Its Kathleen Valley mine, developed at a cost of $1.5 million, will have a production life of 1.5 years, while its Vivien mine, which will cost $16 million to develop, will have a life of three years.

This type of spending is part of the normal course of business for most established miners.

Metals X, for instance, spent $31 million last year on capital development at its Higginsville and South Kalgoorlie operations.

Similarly, Northern Star Resources is planning to spend $39 million on expansion this year, and a further $35 million on exploration.

Most exploration spending is focused on brownfields activity – highly prospective, near-term targets close to existing mine and processing infrastructure.

Saracen has a $20 million exploration program, with seven drill rigs, while Silver Lake Resources plans to lift its exploration spending by 60 per cent to $15 million, as a result of the strong current and projected cash position of the company.

The golden road

Gold Road Resources’ Gruyere project in the eastern Goldfields is the biggest of the potential WA mining projects at an advanced stage.

A scoping study released in January was based around a large-scale open-pit mine, a narrow-vein underground mine, and a conventional carbon-in-leach processing facility.

The base case involved an up-front capital cost of $360 million to support annual production of 190,000oz.

Gold Road has subsequently completed a pre-feasibility study for stage 1 of Gruyere, with ore throughput of 7.5 million tonnes for production of 250,000oz over 10 to 15 years.

Executive chairman Ian Murray said Gruyere’s gold resource had grown by 44 per cent since completion of the scoping study.

“This has allowed the study team to examine higher throughput scenarios,” he said.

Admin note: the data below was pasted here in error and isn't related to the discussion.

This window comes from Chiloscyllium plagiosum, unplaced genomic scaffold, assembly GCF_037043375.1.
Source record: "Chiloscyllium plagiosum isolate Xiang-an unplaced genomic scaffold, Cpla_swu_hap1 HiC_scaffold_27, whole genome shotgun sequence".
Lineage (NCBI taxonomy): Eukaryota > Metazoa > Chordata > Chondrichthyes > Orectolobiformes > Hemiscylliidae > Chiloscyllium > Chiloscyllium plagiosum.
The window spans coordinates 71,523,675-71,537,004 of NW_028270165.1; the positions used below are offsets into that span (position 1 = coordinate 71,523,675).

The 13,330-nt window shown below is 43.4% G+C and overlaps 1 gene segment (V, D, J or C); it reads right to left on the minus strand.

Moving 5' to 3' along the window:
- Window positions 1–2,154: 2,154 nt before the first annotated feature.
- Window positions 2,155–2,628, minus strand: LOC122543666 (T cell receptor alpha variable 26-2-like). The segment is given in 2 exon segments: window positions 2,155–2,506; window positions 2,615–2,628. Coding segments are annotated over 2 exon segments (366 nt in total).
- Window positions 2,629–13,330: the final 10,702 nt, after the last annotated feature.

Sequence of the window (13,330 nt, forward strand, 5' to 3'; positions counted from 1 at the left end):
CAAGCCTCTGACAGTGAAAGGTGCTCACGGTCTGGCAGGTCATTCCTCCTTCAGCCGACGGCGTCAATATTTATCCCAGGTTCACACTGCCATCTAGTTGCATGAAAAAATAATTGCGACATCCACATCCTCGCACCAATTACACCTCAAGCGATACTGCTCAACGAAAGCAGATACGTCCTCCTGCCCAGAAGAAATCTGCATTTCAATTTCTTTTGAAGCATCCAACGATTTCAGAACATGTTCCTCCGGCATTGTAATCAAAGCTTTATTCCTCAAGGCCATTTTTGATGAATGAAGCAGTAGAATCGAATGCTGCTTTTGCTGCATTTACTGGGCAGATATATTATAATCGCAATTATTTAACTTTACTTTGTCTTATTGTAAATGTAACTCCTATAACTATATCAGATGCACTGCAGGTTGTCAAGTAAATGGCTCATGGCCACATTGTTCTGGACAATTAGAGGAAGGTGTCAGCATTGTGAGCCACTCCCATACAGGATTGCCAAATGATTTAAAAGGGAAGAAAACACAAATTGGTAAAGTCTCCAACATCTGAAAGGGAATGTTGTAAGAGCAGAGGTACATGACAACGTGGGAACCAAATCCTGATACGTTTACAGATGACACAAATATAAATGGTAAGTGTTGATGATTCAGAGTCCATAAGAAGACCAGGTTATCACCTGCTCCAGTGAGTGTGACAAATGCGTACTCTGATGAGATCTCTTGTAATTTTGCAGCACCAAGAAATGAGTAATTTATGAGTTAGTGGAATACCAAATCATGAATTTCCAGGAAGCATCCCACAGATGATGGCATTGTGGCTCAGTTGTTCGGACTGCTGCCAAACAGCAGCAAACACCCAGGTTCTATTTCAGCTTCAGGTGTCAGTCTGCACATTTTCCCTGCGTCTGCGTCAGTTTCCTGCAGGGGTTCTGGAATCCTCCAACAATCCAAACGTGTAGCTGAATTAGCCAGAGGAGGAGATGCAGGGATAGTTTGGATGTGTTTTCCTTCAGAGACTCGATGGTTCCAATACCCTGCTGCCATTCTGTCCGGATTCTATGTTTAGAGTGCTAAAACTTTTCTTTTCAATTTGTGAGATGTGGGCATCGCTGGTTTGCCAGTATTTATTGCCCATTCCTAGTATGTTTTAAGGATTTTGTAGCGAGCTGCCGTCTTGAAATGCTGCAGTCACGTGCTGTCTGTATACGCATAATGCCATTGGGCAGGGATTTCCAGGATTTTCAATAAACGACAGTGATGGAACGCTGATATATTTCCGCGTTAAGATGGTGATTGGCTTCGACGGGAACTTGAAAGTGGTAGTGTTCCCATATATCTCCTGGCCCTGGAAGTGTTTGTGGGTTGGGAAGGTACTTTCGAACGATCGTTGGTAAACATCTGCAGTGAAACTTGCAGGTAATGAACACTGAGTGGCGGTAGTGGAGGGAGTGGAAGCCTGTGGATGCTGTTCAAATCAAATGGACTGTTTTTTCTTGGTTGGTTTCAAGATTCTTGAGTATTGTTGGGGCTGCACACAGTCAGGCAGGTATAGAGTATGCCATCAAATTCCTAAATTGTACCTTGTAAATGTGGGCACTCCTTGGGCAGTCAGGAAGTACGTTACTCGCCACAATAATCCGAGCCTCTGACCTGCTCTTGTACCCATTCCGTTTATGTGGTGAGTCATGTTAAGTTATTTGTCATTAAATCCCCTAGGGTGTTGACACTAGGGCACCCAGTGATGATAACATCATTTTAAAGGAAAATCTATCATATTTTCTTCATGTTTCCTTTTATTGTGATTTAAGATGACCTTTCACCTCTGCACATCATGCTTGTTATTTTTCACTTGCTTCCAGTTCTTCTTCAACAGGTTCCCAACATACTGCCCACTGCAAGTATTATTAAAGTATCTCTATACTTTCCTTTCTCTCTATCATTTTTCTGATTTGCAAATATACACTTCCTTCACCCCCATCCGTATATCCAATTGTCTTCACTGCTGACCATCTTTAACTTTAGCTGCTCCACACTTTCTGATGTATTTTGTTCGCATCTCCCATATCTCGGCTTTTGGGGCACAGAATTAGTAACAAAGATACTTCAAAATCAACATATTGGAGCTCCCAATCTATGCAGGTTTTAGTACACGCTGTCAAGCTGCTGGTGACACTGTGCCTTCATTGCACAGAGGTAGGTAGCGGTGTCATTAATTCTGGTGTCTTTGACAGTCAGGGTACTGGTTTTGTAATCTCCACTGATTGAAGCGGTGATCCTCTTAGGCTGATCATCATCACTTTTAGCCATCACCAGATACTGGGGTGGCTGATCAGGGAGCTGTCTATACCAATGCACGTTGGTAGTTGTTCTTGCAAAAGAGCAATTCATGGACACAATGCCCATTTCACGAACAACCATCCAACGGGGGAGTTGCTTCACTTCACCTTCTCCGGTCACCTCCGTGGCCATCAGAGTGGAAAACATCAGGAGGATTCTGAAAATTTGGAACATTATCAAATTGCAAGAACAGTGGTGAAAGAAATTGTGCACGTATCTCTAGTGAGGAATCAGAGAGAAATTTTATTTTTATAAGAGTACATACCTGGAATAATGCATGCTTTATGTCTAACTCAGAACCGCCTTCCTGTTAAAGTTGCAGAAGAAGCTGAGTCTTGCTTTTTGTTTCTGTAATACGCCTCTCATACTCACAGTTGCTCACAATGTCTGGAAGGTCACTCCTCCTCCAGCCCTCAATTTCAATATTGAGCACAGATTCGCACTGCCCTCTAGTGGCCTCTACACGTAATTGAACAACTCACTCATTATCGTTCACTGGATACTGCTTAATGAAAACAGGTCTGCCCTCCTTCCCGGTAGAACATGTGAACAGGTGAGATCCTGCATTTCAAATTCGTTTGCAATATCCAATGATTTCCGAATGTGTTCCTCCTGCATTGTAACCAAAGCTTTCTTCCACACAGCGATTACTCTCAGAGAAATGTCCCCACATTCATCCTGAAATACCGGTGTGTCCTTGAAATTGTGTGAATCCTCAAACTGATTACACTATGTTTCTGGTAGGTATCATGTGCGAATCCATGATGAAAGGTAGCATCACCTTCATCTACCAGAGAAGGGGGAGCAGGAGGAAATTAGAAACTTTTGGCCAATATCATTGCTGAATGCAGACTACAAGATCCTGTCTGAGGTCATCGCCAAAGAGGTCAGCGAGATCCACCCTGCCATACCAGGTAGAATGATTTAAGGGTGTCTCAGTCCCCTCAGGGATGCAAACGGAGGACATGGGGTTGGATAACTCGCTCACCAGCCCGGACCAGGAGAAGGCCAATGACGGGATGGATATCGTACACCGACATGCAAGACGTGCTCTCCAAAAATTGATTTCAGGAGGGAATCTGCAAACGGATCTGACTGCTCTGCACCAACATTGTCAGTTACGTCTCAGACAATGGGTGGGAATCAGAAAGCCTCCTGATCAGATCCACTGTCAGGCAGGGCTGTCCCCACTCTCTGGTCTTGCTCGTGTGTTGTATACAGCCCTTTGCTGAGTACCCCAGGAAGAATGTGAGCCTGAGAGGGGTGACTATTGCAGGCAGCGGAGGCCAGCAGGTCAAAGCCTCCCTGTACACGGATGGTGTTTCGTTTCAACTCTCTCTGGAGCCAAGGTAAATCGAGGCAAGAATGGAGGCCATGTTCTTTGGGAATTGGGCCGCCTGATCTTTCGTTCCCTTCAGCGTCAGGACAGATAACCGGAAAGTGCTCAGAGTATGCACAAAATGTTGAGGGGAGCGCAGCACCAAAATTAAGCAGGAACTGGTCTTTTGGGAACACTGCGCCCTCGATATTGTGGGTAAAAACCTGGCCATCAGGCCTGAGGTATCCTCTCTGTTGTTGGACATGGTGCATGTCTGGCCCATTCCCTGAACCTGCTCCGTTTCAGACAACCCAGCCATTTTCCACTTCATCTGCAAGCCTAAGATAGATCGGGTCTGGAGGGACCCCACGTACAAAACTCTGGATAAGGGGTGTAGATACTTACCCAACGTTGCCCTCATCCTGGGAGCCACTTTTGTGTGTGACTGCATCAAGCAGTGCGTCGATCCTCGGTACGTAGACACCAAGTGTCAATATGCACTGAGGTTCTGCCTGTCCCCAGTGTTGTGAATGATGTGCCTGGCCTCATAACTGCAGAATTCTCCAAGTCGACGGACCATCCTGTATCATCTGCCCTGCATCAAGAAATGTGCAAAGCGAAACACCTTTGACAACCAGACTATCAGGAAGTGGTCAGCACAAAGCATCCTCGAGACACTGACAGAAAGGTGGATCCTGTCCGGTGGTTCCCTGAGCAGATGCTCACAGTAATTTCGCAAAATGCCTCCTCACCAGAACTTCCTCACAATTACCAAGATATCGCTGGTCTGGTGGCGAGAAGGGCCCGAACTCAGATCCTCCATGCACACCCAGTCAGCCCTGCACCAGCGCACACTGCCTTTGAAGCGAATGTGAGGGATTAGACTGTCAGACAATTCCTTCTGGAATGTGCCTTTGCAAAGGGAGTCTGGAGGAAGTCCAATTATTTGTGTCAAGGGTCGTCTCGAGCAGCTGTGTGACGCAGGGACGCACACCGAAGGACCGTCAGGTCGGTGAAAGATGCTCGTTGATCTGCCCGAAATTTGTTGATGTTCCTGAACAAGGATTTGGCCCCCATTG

“With the upgrade of the Gruyere resource, we are pleased to report that the project has the critical mass to support the larger scale 7.5mtpa operation over a longer mine life.”

Gold Road raised $39 million from investors earlier this year, which will enable the company to complete the full pre-feasibility study for Gruyere by early next year.

That will be a critical milestone, as it will give investors more insight into the project’s capital and operating costs.

West Perth-based Blackham Resources is more advanced with its Matilda project, which will be developed at a much lower cost by taking advantage of existing plant and infrastructure.

The project is based on annual production of 119,000oz.

Blackham secured a $38 million finding package with Orion Mine Finance in May, giving it the capacity to complete a definitive feasibility study and undertake the estimated $24.6 million in start-up capital spending needed to recommission the Matilda project.

“The Orion financing gives Blackham a fully funded solution to being the Matilda gold project into production,” managing director Bryan Dixon said at the time.

Tanami projects

The Tanami region, which straddles the border of WA and the Northern Territory, is set to attract two big new investments from established miners.

US-based Newmont is evaluating the construction of a second decline at its existing Tanami mine, at a cost of between $US100 million and $US120 million.

The project would add extra gold production of up to 125,000oz at lower costs and extend the mine life by three years.

If approved later this year, the additional production would come on line in 2017.

A second project in the same region will be bankrolled by Northern Star Resources, which has struck a deal with listed company Tanami Gold.

Northern Star has outlaid $20 million in cash and shares to acquire an initial 25 per cent stake in the Central Tanami gold project.

It will then earn a further 35 per cent stake by funding all expenditure to bring the project back into commercial production.

This is defined as refurbishing the process plant and bringing it back into production for at least 30 days, or until 5,000oz of gold has been produced.

From that point, Tanami Gold has two put options to sell the rest of the project to Northern Star Resources for a further $52 million.

Before starting the refurbishment, Northern Star Resources intends to drill out the main Groundrush deposit with the aim of substantially increasing the existing resource of 1 million ounces.

There are also numerous opportunities to evaluate past-producing pits and depth extensions before starting underground mining in 2016-17.

Managing director Bill Beament told reporters at last week’s Diggers & Dealers conference in Kalgoorlie that Central Tanami could make a big addition to the company’s production.

“It’s potentially an up to a 150,000-ounce producer,” Mr Beament said.

STANDING BY BUSINESS. TRUSTED BY BUSINESS.